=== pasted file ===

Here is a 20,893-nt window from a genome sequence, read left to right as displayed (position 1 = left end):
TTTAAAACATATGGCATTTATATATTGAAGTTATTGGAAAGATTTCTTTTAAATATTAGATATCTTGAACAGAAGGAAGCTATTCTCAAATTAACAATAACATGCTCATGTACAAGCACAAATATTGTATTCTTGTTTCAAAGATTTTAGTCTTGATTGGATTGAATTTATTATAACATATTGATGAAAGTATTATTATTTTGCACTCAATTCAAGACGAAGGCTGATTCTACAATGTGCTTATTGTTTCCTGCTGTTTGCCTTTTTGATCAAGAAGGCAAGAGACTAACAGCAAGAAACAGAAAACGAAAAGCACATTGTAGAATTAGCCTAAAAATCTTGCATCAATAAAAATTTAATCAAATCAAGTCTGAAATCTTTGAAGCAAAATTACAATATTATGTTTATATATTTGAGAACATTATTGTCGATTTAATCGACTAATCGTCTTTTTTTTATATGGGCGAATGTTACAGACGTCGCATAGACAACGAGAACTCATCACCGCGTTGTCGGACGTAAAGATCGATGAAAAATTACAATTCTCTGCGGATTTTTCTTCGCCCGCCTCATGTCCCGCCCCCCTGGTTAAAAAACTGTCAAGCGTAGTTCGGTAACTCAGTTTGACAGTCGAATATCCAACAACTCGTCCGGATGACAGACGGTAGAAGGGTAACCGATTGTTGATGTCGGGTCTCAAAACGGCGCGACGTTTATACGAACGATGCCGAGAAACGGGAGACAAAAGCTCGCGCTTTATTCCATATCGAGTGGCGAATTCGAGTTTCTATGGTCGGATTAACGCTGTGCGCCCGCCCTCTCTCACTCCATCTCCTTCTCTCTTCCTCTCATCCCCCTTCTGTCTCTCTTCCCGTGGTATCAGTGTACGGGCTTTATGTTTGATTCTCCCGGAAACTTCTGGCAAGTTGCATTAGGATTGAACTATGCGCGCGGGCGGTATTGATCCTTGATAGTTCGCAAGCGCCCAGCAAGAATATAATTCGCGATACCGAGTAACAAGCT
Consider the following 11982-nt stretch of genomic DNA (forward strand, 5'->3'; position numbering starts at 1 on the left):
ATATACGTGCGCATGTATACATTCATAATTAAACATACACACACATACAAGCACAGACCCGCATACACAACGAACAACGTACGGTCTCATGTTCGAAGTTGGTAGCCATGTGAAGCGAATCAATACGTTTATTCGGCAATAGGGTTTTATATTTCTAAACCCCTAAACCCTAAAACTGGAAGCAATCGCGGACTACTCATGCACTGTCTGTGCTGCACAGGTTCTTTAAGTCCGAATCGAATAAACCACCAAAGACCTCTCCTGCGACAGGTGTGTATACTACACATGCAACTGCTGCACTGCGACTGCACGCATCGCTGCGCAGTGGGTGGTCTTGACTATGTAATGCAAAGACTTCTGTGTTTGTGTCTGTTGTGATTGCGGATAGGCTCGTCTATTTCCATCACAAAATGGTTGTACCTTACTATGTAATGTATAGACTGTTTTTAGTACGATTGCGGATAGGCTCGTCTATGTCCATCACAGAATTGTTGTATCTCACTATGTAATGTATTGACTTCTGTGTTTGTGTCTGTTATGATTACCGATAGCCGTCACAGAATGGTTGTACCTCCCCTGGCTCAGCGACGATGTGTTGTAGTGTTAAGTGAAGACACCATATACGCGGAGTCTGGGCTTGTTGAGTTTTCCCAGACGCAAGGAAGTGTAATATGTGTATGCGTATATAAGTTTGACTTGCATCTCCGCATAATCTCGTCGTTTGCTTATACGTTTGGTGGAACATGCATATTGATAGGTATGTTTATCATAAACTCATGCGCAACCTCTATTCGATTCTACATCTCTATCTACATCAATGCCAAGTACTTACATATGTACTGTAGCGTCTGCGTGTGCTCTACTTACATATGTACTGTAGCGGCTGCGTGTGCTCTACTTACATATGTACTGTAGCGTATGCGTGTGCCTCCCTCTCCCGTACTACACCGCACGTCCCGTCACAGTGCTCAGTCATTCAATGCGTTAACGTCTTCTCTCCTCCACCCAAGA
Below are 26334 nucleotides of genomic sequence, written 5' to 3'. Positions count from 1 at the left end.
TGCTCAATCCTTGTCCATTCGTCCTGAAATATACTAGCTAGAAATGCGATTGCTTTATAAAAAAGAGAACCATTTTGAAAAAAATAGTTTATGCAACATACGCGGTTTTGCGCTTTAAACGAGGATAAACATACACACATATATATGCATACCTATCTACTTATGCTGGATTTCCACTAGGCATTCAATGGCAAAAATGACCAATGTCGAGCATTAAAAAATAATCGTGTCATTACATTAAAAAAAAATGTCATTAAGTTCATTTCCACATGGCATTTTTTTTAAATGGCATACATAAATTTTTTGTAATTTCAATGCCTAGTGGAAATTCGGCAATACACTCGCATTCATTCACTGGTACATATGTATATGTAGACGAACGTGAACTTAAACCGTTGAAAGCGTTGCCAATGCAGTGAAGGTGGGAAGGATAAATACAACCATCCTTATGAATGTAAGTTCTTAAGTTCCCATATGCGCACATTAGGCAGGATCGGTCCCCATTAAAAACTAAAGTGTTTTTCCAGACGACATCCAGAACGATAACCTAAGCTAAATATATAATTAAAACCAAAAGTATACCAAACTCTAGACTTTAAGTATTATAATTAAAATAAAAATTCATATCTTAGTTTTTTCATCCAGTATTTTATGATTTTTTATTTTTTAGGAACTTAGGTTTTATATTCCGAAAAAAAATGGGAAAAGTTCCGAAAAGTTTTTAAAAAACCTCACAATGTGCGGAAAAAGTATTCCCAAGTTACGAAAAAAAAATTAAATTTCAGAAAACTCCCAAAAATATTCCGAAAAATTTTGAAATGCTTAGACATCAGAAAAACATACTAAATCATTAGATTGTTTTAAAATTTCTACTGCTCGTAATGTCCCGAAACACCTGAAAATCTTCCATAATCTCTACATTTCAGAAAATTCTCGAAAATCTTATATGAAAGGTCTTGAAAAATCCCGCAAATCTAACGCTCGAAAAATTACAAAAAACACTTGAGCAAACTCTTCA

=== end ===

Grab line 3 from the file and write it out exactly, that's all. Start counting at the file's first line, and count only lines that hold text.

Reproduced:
Consider the following 11982-nt stretch of genomic DNA (forward strand, 5'->3'; position numbering starts at 1 on the left):